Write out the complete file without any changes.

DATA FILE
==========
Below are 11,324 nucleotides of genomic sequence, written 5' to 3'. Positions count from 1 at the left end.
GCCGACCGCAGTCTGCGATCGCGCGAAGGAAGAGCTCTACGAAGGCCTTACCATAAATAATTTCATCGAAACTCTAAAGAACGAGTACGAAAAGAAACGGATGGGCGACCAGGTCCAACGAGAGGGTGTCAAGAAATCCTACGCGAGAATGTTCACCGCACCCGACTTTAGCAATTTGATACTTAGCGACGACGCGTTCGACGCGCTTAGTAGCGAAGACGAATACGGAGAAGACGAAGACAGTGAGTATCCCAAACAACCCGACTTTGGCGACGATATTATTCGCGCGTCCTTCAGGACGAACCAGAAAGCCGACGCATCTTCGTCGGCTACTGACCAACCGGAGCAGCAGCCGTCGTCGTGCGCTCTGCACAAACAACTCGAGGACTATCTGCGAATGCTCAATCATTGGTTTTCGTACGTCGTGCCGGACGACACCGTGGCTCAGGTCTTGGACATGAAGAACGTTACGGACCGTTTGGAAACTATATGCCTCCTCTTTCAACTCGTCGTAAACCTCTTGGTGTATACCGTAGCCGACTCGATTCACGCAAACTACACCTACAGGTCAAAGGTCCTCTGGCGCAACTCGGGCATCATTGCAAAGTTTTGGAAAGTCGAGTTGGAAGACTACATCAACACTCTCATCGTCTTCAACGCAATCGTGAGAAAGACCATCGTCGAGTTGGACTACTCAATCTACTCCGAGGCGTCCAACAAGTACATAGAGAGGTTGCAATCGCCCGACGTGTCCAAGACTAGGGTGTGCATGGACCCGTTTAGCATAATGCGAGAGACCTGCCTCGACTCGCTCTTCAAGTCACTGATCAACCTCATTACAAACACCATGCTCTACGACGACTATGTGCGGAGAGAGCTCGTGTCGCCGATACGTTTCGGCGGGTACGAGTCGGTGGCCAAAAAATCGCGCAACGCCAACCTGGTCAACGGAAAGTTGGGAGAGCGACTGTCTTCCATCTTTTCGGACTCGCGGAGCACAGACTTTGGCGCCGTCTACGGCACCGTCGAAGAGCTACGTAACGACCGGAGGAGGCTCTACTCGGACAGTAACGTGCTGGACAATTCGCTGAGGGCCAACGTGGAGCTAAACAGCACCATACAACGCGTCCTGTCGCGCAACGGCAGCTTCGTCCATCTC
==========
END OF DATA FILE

Below are 11,324 nucleotides of genomic sequence, written 5' to 3'. Positions count from 1 at the left end.
GCCGACCGCAGTCTGCGATCGCGCGAAGGAAGAGCTCTACGAAGGCCTTACCATAAATAATTTCATCGAAACTCTAAAGAACGAGTACGAAAAGAAACGGATGGGCGACCAGGTCCAACGAGAGGGTGTCAAGAAATCCTACGCGAGAATGTTCACCGCACCCGACTTTAGCAATTTGATACTTAGCGACGACGCGTTCGACGCGCTTAGTAGCGAAGACGAATACGGAGAAGACGAAGACAGTGAGTATCCCAAACAACCCGACTTTGGCGACGATATTATTCGCGCGTCCTTCAGGACGAACCAGAAAGCCGACGCATCTTCGTCGGCTACTGACCAACCGGAGCAGCAGCCGTCGTCGTGCGCTCTGCACAAACAACTCGAGGACTATCTGCGAATGCTCAATCATTGGTTTTCGTACGTCGTGCCGGACGACACCGTGGCTCAGGTCTTGGACATGAAGAACGTTACGGACCGTTTGGAAACTATATGCCTCCTCTTTCAACTCGTCGTAAACCTCTTGGTGTATACCGTAGCCGACTCGATTCACGCAAACTACACCTACAGGTCAAAGGTCCTCTGGCGCAACTCGGGCATCATTGCAAAGTTTTGGAAAGTCGAGTTGGAAGACTACATCAACACTCTCATCGTCTTCAACGCAATCGTGAGAAAGACCATCGTCGAGTTGGACTACTCAATCTACTCCGAGGCGTCCAACAAGTACATAGAGAGGTTGCAATCGCCCGACGTGTCCAAGACTAGGGTGTGCATGGACCCGTTTAGCATAATGCGAGAGACCTGCCTCGACTCGCTCTTCAAGTCACTGATCAACCTCATTACAAACACCATGCTCTACGACGACTATGTGCGGAGAGAGCTCGTGTCGCCGATACGTTTCGGCGGGTACGAGTCGGTGGCCAAAAAATCGCGCAACGCCAACCTGGTCAACGGAAAGTTGGGAGAGCGACTGTCTTCCATCTTTTCGGACTCGCGGAGCACAGACTTTGGCGCCGTCTACGGCACCGTCGAAGAGCTACGTAACGACCGGAGGAGGCTCTACTCGGACAGTAACGTGCTGGACAATTCGCTGAGGGCCAACGTGGAGCTAAACAGCACCATACAACGCGTCCTGTCGCGCAACGGCAGCTTCGTCCATCTC